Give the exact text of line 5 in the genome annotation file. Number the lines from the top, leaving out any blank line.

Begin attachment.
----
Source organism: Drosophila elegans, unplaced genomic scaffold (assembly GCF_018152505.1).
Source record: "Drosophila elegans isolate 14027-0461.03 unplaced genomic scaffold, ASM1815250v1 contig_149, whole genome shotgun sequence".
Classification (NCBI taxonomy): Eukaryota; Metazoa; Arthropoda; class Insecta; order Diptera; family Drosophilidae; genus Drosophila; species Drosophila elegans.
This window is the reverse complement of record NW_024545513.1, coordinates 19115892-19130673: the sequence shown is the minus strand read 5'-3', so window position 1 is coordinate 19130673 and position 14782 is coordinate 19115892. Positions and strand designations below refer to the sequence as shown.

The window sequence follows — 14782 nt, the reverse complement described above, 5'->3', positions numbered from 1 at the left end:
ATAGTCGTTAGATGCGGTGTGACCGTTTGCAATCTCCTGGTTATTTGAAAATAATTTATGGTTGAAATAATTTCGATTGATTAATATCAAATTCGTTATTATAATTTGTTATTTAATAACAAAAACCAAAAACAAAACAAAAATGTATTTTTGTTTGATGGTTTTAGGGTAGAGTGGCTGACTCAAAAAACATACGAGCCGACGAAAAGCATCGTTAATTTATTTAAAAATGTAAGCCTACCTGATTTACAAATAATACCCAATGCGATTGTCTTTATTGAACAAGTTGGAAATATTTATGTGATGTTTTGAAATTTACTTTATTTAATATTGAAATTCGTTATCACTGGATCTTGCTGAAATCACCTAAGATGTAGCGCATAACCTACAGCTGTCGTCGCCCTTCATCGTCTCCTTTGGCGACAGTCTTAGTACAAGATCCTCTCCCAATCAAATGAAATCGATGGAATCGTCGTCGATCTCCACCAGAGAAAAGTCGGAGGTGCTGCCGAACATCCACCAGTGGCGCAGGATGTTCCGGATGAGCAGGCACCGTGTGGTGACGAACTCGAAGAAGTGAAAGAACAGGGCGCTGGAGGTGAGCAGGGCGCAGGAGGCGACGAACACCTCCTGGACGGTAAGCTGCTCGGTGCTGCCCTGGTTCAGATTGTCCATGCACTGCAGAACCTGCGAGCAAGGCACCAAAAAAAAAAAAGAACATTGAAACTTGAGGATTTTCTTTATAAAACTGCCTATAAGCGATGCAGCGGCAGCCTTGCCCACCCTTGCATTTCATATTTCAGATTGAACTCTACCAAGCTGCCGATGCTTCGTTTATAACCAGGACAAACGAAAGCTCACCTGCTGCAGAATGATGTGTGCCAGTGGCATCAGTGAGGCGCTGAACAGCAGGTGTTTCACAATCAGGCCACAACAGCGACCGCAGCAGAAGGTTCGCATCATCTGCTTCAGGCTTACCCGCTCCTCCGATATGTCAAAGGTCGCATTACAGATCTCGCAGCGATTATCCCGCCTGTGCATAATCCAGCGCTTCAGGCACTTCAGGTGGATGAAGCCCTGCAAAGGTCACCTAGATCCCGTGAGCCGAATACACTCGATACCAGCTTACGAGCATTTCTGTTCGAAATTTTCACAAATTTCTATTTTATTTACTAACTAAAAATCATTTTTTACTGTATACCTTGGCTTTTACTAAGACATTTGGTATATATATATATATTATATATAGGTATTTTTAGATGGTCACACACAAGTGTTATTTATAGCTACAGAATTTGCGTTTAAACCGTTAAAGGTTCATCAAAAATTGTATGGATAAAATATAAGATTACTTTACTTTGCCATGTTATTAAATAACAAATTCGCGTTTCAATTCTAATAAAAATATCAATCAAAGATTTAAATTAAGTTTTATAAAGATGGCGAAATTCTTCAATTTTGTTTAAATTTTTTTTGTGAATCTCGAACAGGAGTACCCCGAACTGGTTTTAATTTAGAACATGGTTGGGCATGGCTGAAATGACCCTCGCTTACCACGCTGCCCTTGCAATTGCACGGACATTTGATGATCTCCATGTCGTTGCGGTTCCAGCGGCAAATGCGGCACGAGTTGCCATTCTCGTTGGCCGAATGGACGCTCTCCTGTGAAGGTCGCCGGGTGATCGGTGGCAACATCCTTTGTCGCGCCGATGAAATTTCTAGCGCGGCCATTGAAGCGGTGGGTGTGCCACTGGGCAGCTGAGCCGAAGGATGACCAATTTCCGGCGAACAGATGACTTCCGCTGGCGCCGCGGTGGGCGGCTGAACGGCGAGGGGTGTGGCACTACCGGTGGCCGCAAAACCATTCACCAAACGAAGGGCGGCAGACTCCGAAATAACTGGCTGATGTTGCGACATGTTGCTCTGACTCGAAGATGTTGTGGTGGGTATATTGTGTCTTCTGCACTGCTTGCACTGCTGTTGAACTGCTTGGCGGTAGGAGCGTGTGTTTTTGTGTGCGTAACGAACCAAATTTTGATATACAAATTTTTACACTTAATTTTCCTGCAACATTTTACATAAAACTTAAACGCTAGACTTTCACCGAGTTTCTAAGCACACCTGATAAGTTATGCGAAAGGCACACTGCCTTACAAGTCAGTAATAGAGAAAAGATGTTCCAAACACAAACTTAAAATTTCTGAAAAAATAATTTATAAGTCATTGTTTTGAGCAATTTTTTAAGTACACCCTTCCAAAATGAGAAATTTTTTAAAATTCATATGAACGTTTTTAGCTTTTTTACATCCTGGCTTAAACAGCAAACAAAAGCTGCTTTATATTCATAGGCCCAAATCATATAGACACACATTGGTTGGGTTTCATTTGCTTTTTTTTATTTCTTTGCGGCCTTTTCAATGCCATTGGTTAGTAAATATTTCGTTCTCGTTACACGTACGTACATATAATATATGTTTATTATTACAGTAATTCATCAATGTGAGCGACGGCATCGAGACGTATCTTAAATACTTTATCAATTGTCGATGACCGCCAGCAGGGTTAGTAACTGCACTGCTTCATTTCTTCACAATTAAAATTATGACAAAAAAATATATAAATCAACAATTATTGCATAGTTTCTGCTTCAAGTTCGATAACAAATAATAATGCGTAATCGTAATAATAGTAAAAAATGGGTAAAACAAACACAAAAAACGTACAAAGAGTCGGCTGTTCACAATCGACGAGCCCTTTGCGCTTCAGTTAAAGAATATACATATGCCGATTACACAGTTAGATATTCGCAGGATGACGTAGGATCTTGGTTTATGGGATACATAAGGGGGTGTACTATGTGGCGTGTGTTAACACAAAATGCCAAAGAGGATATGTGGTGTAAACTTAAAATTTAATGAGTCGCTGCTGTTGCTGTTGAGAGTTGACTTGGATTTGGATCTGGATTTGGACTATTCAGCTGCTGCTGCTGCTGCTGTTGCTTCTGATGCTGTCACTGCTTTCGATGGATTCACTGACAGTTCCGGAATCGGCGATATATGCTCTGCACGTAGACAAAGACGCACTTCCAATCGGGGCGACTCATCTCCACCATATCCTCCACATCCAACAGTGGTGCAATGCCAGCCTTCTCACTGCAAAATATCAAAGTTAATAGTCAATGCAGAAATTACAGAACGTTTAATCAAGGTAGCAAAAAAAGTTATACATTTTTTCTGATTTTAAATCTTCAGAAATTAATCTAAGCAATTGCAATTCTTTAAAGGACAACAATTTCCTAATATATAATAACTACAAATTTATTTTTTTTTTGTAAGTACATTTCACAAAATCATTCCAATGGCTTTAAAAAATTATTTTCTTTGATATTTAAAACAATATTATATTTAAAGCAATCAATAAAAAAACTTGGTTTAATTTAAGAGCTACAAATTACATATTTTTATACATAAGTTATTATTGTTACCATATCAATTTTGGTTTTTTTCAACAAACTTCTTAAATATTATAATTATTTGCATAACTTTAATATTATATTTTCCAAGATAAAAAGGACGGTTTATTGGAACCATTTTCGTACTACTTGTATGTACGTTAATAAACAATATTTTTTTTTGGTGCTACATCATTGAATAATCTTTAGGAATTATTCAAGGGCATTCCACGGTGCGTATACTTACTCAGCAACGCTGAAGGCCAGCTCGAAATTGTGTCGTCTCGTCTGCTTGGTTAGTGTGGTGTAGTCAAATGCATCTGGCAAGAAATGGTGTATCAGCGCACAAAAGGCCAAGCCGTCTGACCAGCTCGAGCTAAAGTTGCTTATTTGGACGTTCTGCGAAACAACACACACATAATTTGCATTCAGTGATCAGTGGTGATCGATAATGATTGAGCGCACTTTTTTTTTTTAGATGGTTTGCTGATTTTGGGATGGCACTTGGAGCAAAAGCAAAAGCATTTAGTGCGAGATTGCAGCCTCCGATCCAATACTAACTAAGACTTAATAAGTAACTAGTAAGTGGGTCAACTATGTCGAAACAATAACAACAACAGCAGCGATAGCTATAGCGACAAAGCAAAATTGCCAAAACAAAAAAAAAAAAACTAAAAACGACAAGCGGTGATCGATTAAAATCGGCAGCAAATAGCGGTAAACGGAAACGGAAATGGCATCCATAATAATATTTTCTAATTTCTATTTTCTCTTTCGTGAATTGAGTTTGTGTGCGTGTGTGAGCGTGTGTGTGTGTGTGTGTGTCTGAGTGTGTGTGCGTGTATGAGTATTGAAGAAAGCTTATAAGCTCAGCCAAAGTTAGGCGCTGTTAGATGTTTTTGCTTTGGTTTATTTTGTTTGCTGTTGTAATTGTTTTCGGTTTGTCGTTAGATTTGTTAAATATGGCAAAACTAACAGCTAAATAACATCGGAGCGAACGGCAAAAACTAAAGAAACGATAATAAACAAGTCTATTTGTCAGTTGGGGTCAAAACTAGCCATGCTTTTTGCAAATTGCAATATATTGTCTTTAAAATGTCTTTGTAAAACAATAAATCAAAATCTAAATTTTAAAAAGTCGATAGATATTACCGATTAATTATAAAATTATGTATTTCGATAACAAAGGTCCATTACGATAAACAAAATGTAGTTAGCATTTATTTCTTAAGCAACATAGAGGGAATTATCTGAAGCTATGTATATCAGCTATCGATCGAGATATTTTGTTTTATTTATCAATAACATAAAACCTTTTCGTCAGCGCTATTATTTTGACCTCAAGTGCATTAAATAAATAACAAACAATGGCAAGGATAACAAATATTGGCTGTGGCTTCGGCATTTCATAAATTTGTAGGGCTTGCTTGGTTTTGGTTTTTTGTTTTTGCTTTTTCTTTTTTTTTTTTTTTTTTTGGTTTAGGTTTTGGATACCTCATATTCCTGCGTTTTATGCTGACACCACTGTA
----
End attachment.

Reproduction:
The window sequence follows — 14782 nt, the reverse complement described above, 5'->3', positions numbered from 1 at the left end: